‘Effective’ way to get rid of ivy naturally – ‘the solution that has worked the best!’

Gardening: How to remove ivy from brickwork and trees

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When it comes to getting rid of ivy in your garden, the natural way may be the best. While it is tempting to opt for powerful weed killers, there is a less toxic way to control this climbing plant, which can cling to and damage masonry and fencing – and it may be hiding in your kitchen cabinet. If you’re looking to get rid of ivy (the non-poisonous kind) or even get rid of poison ivy, then you should begin with apple cider vinegar – a natural solution that won’t harm your garden. This tip is entirely expert-approved and couldn’t come at a better time for taming this invasive plant.

Ivy has growth spurts when its leaves may appear red or green. So, if gardeners find themselves battling ivy, then this natural approach may be the quick solution they need. 

Jeremy Yamaguchi, Lawn Love’s CEO, said: “I have tried a handful of DIY solutions for getting rid of ivy, but the solution that’s worked best is a combination of apple cider vinegar, dish soap, and salt.”

The gardening expert suggested using one gallon of apple cider vinegar, one ounce of dish soap, and one tablespoon of salt.

1. Prepare to handle the ivy 

 Gardeners need to prepare before they try to get rid of ivy with apple cider vinegar.

Ivy will irritate the skin, even if mildly; poison ivy will, of course, inflict swollen skin, blisters, and often severe itching. 

HomeCareHow’s founder Edward Jones recommends wearing long sleeves, long trousers, boots, and rubber gardening gloves.

2. Spray the apple cider vinegar-based solution 

The experts recommend filling a spray bottle with your solution (apple cider vinegar, dish soap, and one tablespoon of salt) and spraying the mixture onto your ivy plants thoroughly.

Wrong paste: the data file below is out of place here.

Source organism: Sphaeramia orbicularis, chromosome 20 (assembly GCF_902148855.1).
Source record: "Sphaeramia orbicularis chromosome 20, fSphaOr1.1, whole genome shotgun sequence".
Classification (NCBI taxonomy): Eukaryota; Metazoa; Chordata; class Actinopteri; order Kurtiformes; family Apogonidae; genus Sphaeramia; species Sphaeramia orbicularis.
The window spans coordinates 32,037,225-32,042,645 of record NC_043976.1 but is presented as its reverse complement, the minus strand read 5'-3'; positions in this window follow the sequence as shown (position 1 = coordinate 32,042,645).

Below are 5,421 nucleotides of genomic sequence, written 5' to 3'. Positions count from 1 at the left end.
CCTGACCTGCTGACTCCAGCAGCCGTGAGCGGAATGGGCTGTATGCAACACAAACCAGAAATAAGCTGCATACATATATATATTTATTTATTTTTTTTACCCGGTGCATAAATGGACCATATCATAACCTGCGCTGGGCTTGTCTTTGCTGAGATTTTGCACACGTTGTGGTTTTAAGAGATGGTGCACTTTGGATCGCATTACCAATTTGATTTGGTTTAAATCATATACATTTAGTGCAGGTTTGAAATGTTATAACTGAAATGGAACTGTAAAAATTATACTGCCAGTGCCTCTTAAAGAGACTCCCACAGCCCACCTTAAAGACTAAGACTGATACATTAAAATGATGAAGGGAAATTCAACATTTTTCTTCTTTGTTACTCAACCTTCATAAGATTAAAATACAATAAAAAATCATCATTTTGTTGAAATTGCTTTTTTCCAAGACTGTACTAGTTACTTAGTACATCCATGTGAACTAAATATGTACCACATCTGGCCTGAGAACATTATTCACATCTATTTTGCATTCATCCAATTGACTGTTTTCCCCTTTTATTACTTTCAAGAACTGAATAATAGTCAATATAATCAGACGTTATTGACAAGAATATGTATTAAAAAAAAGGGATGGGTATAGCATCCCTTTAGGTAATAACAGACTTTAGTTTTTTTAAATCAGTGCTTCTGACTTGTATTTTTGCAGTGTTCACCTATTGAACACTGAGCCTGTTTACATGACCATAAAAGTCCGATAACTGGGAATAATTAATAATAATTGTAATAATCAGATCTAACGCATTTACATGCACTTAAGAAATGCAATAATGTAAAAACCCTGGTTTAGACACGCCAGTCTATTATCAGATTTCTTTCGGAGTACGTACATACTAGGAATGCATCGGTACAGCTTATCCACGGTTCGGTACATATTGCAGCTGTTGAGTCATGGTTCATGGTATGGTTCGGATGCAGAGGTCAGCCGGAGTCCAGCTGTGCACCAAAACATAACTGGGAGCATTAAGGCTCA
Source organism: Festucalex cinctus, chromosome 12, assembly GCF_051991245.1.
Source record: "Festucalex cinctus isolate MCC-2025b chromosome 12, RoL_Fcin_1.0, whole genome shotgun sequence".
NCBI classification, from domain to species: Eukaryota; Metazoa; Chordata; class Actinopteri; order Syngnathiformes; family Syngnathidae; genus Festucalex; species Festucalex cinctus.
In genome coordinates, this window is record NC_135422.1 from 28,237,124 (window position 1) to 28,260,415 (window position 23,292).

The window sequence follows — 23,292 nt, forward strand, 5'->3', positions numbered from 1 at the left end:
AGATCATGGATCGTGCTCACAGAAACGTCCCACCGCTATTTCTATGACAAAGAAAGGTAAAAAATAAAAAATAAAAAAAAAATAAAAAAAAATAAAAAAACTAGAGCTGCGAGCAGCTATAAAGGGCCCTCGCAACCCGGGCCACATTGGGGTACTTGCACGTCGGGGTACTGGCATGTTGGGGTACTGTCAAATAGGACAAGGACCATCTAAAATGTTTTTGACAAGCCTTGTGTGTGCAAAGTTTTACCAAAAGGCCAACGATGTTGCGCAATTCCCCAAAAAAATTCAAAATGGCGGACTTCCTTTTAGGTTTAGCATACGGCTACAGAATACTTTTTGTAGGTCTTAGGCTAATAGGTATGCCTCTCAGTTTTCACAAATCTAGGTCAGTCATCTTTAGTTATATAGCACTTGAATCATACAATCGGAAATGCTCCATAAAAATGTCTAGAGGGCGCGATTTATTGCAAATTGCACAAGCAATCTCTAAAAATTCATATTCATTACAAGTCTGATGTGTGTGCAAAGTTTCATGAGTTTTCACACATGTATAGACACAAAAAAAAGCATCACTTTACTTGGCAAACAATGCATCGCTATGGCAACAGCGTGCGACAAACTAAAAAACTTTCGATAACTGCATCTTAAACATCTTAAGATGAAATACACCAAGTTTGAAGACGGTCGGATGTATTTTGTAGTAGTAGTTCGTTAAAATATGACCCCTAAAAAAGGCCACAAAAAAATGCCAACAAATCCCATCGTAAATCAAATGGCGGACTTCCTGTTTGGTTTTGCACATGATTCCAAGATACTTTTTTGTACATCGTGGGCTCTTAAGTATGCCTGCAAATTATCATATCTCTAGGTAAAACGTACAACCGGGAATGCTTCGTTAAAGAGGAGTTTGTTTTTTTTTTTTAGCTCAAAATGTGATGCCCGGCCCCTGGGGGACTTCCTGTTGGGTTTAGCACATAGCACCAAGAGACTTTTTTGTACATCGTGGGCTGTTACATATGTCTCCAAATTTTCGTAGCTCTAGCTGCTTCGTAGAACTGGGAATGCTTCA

Jeremy explained: “The vinegar and salt are the agents that attack the ivy the most. Meanwhile, the soap works to improve the vinegar’s effectiveness.”

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The experts say that the solution should sit on your ivy plants for at least five days – at which point it is time to check on its progress. 

3. Use shears to remove the dead ivy

Finally, it is best to use a pruning saw and garden shears to remove the dead ivy safely. Gardeners should pick the right size of shears based on how well established their ivy is.

Those plants that have grown for quite some time make their stems and tendrils thicker and more rigid, requiring potentially sharper or larger pruning shears. 

It is best to choose shears that will either chop leaves and stems up to a manageable size or allow gardeners to clip smaller pieces with total ease.

Gardeners can even use a decorator’s scraping tool to remove ivy that’s clinging strongly to masonry. 

However, if they discover some leaves have survived, Edward recommends repeating the same process until all the ivy is dead. 

To get rid of ivy permanently, wait for a period of a few dry days, then spray the ivy leaves with a solution of apple cider vinegar, dish soap, and one tablespoon of salt.

Allow the mix to do its work on the ivy for five days. Detach the dead ivy from the walls carefully, disposing of it in the bin, not the compost.

English Ivy can be bagged and disposed of with garden waste collection. Although, if possible, burning the plants after removal is the best option.

Seeds will not be able to spread after removal with this method. Be sure you can burn chemicals without creating noxious fumes if you are using a chemical treatment.

If gardeners can’t dig out the roots, kill them with herbicide or with a one part white vinegar and four parts water solution.

Finally, return to the area regularly to check for new growth, and deal with it as above.

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